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stantive clinical data, basic science has made it clear that cannabinoids can affect pain transmission and, specifically, that cannabinoids interact with the brain's endogenous opioid system, an important system for the medical treatment of pain (see chapter 4).

The cellular machinery that underlies the response of the body and brain to cannabinoids involves an intricate interplay of different systems. This chapter reviews the components of that machinery with enough detail to permit the reader to compare what is known about basic biology with the medical uses proposed for marijuana. For some readers that will be too much detail. Those readers who do not wish to read the entire chapter should, nonetheless, be mindful of the following key points in this chapter:

·      The most far reaching of the recent advances in cannabinoid biology are the identification of two types of cannabinoid receptors (CB1 and CB2) and of anandamide, a substance naturally produced by the body that acts at the cannabinoid receptor and has effects similar to those of THC. The CB1 receptor is found primarily in the brain and mediates the psychological effects of THC. The CB2 receptor is associated with the immune system; its role remains unclear.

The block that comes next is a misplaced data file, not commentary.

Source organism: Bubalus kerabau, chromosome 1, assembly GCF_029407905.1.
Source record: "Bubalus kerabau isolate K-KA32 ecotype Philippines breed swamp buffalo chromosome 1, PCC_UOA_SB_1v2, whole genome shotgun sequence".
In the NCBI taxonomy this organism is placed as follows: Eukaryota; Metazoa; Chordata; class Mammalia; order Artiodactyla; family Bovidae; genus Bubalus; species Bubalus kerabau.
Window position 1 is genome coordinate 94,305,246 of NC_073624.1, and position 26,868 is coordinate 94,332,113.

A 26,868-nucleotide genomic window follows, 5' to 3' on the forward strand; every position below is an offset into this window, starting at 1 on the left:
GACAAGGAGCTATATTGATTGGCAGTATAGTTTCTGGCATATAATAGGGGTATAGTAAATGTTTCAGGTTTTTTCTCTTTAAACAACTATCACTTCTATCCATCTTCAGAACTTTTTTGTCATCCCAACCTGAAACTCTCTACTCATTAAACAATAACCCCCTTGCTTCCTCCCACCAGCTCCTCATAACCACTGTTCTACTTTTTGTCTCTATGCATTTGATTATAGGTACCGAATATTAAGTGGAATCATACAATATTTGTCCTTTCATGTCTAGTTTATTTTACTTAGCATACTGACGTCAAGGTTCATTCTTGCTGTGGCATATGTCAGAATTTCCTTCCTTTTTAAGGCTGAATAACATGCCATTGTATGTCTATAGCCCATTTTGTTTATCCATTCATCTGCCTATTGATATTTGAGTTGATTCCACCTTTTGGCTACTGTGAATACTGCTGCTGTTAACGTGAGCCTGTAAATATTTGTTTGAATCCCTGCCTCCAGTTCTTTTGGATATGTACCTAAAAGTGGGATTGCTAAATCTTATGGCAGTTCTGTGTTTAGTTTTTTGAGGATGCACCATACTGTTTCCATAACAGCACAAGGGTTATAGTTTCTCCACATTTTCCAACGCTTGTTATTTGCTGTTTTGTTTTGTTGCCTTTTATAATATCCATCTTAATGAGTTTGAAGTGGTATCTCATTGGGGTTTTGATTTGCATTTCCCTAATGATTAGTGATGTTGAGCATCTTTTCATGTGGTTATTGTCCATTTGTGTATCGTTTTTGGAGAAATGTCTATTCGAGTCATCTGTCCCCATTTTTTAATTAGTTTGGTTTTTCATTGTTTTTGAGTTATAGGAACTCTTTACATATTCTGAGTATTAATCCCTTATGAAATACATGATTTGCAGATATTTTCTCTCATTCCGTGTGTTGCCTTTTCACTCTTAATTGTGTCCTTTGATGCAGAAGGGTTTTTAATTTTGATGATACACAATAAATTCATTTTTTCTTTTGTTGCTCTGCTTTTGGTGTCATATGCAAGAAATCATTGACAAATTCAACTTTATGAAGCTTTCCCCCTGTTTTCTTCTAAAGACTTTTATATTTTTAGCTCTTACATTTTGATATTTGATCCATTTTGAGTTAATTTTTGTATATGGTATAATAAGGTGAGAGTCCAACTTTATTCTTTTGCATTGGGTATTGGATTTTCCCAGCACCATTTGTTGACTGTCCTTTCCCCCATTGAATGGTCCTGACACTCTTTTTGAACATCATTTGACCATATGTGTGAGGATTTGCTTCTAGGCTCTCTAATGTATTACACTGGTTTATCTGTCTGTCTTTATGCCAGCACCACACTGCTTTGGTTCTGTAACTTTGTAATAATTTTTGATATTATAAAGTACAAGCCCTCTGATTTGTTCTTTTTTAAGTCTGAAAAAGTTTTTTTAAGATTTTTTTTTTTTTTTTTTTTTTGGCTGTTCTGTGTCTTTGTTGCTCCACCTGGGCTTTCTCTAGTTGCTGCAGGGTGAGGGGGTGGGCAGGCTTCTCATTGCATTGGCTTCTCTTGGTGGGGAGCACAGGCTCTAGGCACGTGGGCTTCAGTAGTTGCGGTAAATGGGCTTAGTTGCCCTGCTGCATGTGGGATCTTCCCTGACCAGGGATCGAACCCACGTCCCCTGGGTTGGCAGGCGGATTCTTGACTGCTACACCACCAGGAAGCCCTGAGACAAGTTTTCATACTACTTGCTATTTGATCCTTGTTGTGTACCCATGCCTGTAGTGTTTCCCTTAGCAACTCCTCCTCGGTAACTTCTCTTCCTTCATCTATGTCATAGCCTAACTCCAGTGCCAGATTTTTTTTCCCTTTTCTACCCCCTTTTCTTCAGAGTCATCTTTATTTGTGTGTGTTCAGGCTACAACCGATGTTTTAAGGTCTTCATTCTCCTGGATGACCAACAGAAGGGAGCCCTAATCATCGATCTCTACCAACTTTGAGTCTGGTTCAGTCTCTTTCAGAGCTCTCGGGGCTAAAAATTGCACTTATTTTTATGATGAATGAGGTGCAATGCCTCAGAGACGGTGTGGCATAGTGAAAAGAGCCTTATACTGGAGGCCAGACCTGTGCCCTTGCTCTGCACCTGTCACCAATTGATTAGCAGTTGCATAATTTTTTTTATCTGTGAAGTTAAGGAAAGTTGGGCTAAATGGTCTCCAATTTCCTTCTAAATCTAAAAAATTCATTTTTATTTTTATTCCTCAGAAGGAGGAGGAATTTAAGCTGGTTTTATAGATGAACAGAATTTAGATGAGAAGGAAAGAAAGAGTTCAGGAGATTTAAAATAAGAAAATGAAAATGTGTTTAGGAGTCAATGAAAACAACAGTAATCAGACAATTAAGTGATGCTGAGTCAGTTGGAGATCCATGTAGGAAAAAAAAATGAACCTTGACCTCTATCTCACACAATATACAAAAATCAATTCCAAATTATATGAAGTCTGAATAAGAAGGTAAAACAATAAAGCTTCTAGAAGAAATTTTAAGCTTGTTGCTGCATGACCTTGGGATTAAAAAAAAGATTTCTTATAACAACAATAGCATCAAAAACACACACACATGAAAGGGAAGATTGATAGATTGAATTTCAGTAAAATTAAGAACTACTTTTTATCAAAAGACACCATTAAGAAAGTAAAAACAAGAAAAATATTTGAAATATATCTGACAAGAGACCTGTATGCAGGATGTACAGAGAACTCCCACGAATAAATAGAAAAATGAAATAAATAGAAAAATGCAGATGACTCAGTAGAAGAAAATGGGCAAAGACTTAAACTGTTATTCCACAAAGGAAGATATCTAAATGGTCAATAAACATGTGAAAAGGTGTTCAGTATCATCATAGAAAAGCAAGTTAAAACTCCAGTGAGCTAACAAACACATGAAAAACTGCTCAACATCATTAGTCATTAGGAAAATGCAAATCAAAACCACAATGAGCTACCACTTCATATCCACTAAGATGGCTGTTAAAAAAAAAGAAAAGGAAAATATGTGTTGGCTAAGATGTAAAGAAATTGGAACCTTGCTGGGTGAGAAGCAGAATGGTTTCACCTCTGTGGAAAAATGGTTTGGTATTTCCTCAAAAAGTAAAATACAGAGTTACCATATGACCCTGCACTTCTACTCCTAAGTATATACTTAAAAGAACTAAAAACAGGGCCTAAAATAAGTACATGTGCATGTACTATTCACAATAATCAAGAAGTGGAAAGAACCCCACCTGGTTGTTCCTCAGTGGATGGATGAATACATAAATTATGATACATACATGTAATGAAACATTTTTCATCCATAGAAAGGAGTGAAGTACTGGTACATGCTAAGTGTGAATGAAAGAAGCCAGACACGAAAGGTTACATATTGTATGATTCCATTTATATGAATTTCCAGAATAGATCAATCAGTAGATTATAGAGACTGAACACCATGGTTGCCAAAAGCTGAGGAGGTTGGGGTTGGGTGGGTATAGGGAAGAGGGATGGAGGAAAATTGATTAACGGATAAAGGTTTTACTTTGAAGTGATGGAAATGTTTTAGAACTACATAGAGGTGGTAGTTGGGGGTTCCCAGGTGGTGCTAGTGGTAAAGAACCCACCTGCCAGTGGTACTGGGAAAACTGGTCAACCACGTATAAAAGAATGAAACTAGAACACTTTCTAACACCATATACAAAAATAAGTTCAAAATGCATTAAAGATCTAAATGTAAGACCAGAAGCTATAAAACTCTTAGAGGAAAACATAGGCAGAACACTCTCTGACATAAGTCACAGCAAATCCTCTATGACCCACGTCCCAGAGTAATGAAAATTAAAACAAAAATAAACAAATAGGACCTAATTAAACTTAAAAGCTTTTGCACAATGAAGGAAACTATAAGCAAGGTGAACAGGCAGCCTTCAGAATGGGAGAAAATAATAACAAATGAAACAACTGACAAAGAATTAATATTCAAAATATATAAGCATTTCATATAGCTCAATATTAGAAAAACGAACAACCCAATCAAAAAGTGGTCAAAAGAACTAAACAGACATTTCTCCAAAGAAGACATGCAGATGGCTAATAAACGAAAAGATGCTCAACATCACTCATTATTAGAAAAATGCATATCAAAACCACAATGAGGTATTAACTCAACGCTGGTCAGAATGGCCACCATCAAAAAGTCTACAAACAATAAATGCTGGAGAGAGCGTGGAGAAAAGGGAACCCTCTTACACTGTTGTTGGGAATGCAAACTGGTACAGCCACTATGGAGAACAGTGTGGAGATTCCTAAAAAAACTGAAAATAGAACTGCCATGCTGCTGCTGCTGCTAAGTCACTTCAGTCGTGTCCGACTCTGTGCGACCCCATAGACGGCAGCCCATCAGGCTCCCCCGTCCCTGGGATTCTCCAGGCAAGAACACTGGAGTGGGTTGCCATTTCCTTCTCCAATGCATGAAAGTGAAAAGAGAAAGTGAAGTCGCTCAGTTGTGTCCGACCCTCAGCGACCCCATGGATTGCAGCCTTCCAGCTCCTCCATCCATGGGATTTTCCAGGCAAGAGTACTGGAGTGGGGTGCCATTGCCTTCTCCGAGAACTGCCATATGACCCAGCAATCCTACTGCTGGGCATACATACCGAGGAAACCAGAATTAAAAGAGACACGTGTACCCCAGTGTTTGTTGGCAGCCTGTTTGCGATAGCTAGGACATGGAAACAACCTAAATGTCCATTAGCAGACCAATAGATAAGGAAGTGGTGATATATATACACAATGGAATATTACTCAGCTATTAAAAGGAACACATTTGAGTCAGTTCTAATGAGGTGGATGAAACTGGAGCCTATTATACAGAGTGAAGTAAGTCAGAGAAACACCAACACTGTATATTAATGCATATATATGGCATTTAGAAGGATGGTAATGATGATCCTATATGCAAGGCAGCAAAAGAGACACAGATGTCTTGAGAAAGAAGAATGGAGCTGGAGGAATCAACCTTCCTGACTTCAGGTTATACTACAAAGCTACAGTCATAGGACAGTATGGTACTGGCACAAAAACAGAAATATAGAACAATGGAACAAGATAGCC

·      The physiological roles of the brain cannabinoid system in humans are the subject of much active research and are not fully known; however, cannabinoids likely have a natural role in pain modulation, control of movement, and memory.

·      Animal research has shown that the potential for cannabinoid dependence exists, and cannabinoid withdrawal symptoms can be observed. However, both appear to be mild compared to dependence and withdrawal seen with other drugs.

·      Basic research in cannabinoid biology has revealed a variety of cellular pathways through which potentially therapeutic drugs could act on the cannabinoid system. In addition to the known cannabinoids, such drugs might include chemical derivatives of plantderived cannabinoids or of endogenous cannabinoids such as anandamide but would also include noncannabinoid drugs that act on the cannabinoid system.

This chapter summarizes the basics of cannabinoid biology—as known today. It thus provides a scientific basis for interpreting claims founded on anecdotes and for evaluating the clinical studies of marijuana presented in chapter 4.

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